The Ups and Downs of Elevator Panels + Controls

By Mike Bolduc | May 02, 2017

Elevators present product designers and engineers with unique challenges. Despite an outward appearance of style and simplicity, elevators contain a high level of mechanical and electrical sophistication. There are two main areas where design engineers need to make decisions around key components such as switches: the elevator panels and the control boards. Most modern elevators utilize momentary signal devices such as tact switches for the panel and call buttons and a variety of other switches such as toggles, slides, and DIP’s on the control boards.

Key characteristics for the tact switches used in elevator floor and call buttons include size and tunable haptics (sound and feel) and, most importantly, durability and long cycle life. Small footprints, hard and soft actuators, and a wide choice of actuator heights give mechanical designers freedom when building switches into the elevator button and panel assembly.  Given the amount of times an elevator button is pressed each day, one major requirement for these tact switches is that they last up to 5 million cycles.  As this cycle requirement is more than 50 times the industry standard, there are few manufacturers who can reliably meet it.

The flagship KSC Series tact switch features momentary action functionality, single-pole, single-throw (SPST) contact arrangement and IP67-rated sealing to provide designers with an ultra-long life switch designed to withstand intensive use in various industrial environments. This makes it an ideal solution to withstand the constant usage of today’s most heavily trafficked buildings. The KSA series comes in a thru hole mounted package for additional board retention for harsher commercial applications and both the KSC and KSA tactile switches have a wide variety of actuators designed to satisfy specific application requirements and afford mechanical designers as much flexibility as possible.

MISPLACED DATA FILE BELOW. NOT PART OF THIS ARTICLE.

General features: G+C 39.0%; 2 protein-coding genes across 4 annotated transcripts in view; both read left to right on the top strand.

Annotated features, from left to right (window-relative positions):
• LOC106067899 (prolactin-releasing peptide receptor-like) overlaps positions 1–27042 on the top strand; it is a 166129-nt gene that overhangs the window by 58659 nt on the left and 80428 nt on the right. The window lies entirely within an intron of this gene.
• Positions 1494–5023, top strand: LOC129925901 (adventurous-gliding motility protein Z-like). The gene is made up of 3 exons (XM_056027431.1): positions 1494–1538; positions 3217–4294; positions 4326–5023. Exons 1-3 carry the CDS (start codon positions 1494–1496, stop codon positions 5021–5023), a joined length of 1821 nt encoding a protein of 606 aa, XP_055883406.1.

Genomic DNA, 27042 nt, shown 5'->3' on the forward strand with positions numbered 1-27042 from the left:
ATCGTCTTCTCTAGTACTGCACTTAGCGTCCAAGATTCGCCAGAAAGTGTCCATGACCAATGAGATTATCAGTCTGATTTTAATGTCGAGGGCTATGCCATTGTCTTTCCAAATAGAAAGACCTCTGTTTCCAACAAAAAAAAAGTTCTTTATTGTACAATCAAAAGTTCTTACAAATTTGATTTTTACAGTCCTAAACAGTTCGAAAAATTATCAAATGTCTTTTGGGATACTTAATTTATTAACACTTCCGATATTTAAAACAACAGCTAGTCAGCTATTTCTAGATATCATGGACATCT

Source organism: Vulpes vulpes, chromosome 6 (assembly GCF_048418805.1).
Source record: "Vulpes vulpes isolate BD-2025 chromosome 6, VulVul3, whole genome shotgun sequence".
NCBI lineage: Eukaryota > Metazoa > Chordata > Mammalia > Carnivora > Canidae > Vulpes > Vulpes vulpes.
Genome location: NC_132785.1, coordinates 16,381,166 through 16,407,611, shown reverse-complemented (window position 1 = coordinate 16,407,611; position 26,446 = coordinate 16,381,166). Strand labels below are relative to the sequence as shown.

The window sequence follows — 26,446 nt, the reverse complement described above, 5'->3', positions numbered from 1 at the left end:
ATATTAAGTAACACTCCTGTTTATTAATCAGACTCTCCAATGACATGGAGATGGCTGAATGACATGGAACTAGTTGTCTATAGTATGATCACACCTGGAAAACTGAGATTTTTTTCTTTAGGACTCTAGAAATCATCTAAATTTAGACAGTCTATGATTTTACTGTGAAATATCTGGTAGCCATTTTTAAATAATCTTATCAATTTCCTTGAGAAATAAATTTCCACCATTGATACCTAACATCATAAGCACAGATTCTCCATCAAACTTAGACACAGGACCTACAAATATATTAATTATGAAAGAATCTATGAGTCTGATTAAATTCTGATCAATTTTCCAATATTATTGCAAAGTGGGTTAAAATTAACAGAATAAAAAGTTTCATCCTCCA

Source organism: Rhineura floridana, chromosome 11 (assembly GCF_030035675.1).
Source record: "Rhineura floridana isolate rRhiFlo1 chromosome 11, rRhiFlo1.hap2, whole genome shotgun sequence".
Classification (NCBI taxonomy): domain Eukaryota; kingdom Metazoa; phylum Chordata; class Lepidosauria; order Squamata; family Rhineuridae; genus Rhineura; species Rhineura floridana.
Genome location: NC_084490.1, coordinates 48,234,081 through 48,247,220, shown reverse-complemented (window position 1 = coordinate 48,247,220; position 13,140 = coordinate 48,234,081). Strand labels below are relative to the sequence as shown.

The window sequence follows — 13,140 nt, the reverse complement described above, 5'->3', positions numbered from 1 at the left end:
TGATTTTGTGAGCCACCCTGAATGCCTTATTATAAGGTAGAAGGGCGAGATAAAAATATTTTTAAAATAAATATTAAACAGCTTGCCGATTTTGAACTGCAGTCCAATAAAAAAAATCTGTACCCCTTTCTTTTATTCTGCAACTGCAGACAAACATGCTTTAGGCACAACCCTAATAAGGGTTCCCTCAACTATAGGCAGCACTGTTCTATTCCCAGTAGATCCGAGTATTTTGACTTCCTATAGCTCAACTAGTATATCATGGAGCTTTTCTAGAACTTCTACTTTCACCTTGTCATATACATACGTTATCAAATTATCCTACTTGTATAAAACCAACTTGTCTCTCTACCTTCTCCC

Harsh environment performance and durability are also key concerns for the switches used on elevator control boards such as the main controller and top of car (TOC) controls.  Switches such as toggles and slides are used to configure various elevator operations (such as changing from automatic to manual operation mode) and DIP switches are often used for addressing. Some modern elevators even include a SIM card on the controller for wireless communication to send maintenance issues and performance data back to the manufacturer. The switches and SIM card sockets used need to be designed to perform in the environment of a mechanical control room or elevator shaft and be able to function reliably in the presence of dirt, dust, and moisture.  

C&K’s products are used by most major elevator manufacturers and are well-suited to help your teams meet the design and engineering challenges that elevators present. If you’re interested in learning more, contact our sales team through this online form or call us at 617-969-3700 (US), 852-3713-5288 (Asia) or 33 1-60-24-51-51(Europe).


Mike Bolduc
Global Segment Manager
Industrial & Medical